Media is in overhaul mode. And it could well end up as part of our daily tech buy instead of staying with the arts.
I see more and more people, young and old, reading newspapers on their cell phones. I observe an entire generation of young adults watching movies on their firestick. Drivers and maids, always on call, watch the latest releases on their cell phones where they were, till recently, taking calls or listening to songs. Are people really missing the movie theatres? Are they missing the touch and feel of newspapers, the smell of ink on newsprint? Honestly, I have no clue.
But the truth is I do. I miss the theatres out of sheer nostalgia for those memorable premieres and red-carpet events our films once had. On the other hand, my mornings feel better now that the newspapers are back at the door. Only I read them though. The rest of the family get their news on their phone. I do too, occasionally. But I hate the ads that snag me. They have this uncanny habit of knowing what I am looking for. Big Tech eavesdrops. AI is my alter ego. It knows what I need, what I want, what I like. It picks it up, like an inquisitive lover, from casual whispers, overheard conversations, what I read. What I don’t.
As I have spent a lifetime reading news on print, television news leaves me amused. It is neither news, nor informed opinion. It is a slanging match between good people who stand for bad politics. The result is boring and predictable. Pay cheques determine what they say. Not what they stand for. That is why they smile and take the abuse, defend the indefensible. Nobody is actually looking for the news out there; no one really bothers. It’s just time-pass for dummies. You choose the channel that best endorses your own point of view. It reassures you.
I am old fashioned. Print, for me, is credible, trustworthy. I rely on it, also because (in case you haven’t noticed) much of the news on television never makes it to the newspapers. That’s a good sign. Media and entertainment may be one industry. But that doesn’t mean readers like their news as entertainment. Yet curiously, those who watch movies and streaming shows love news-based stuff. That is why so many movies today start with the moniker, based on a true story. Based on a true story because the true story can’t be told. There are enough people around us who don’t want the truth revealed. Disclaimers therefore get longer and longer. More lawyers are hired to vet our shows and defend them than writers to write them. Outrage is emerging as our biggest industry.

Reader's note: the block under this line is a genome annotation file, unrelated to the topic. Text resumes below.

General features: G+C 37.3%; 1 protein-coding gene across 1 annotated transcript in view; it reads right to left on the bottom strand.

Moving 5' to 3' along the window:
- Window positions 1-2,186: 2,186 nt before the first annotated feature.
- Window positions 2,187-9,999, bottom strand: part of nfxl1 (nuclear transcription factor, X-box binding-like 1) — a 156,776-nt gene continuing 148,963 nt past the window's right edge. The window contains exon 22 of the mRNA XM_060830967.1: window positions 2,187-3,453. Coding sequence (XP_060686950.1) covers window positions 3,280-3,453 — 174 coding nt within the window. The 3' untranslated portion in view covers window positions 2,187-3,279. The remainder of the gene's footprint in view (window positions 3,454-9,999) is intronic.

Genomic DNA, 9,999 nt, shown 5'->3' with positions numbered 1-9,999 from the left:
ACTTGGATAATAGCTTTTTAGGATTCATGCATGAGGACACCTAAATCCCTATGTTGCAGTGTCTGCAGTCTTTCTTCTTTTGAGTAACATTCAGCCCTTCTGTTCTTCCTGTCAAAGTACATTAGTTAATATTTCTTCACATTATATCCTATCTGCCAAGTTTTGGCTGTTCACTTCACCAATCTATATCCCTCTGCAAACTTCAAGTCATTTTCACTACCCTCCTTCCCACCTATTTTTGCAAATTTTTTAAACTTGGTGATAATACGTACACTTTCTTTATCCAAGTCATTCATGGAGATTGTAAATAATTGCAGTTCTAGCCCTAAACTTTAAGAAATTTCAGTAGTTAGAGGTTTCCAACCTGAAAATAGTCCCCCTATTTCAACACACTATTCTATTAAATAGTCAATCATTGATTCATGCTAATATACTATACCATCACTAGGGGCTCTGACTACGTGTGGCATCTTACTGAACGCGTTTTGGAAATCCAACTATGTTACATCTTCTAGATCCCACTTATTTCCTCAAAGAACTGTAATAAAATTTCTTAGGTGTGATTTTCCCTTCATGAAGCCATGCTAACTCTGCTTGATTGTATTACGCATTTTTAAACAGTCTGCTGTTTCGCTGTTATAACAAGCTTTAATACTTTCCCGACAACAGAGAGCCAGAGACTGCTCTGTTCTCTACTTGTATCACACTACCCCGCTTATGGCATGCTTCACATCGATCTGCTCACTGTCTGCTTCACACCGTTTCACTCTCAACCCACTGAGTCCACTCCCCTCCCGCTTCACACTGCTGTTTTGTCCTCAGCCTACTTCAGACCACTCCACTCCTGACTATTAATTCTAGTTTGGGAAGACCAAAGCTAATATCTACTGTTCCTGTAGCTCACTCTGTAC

Incidentally, in case you haven’t noticed, the language of news is also changing. Headlines are no longer solemn. They are catchier than Victoria’s Secrets. News is packaged in small, easily-consumed capsules so as not to test your patience. Longer stories are broken up into smaller, more readable size– peppered with data highlights. The meme generation is unlikely to linger over the grief or joy of others. They want to quickly move on. Brevity is thus on premium. I wait for a start-up offering news in 15-second soundbites, from one Kim’s missiles to another Kim’s divorce. Long reads are disappearing; the serious, detailed investigations, the kind of stories that once made the maximum impact. And got editors like me into trouble.
With the exit of the long read, style has disappeared. (In some cases, grammar too.) News is now packaged data. Language no longer matters. Nor flair, grace, the elegance of idiolects. Most newspapers read the same. The one you choose no longer defines who you are. I remember recommending to every rookie journalist that they read Norman Mailer’s The Rumble in the Jungle reportage on the Muhammad Ali, George Foreman fight for the world heavyweight boxing title in Kinshasa. It is often called “the greatest sporting event of the 20th century”. Mailer’s long form report, on the other hand, is one of the finest examples of journalism you are likely to read, even though the event can be capsuled in two simple words: Ali won.
I think that’s the important thing. To go beyond the story. For journalism is not only about stories. Yes, the stories survive as the first drafts of history. But few ever remember those who broke them. Eventually, we are all hacks. But, once in a while, we somehow manage to be remembered for the courage we show, the magic we bring to our write, the passion with which we pursue a story, risking everything. That is what still keeps journalism alive in the age of tech.
Film makers are luckier. People still watch Chaplin in The Great Dictator. Or recall, half a century later, the lazy summer afternoons laced with adultery in Satyajit Ray’s Charulata. I remember the impact Roberto Benigni’s Life is Beautiful made on me when I watched it. I adore Sacha Baron Cohen as Borat and find his films political fables of our time. Film makers don’t have to record history. They just capture its quirks.
Years back I used to draw the front-page pocket cartoon for The Telegraph. Perhaps I should return to it someday. Or become a stand-up comic. But then, in today’s India, both are as risky as journalism. As is making movies and streaming shows. Or smoking a joint after a hard day’s work. It’s a lot easier mining crypto. Or becoming a billionaire in the midst of a raging pandemic. Yes, we are living in strange times indeed. It takes a billionaire to defeat Vishwanathan Anand at chess—and that too, cheating.
Views expressed above are the author’s own.
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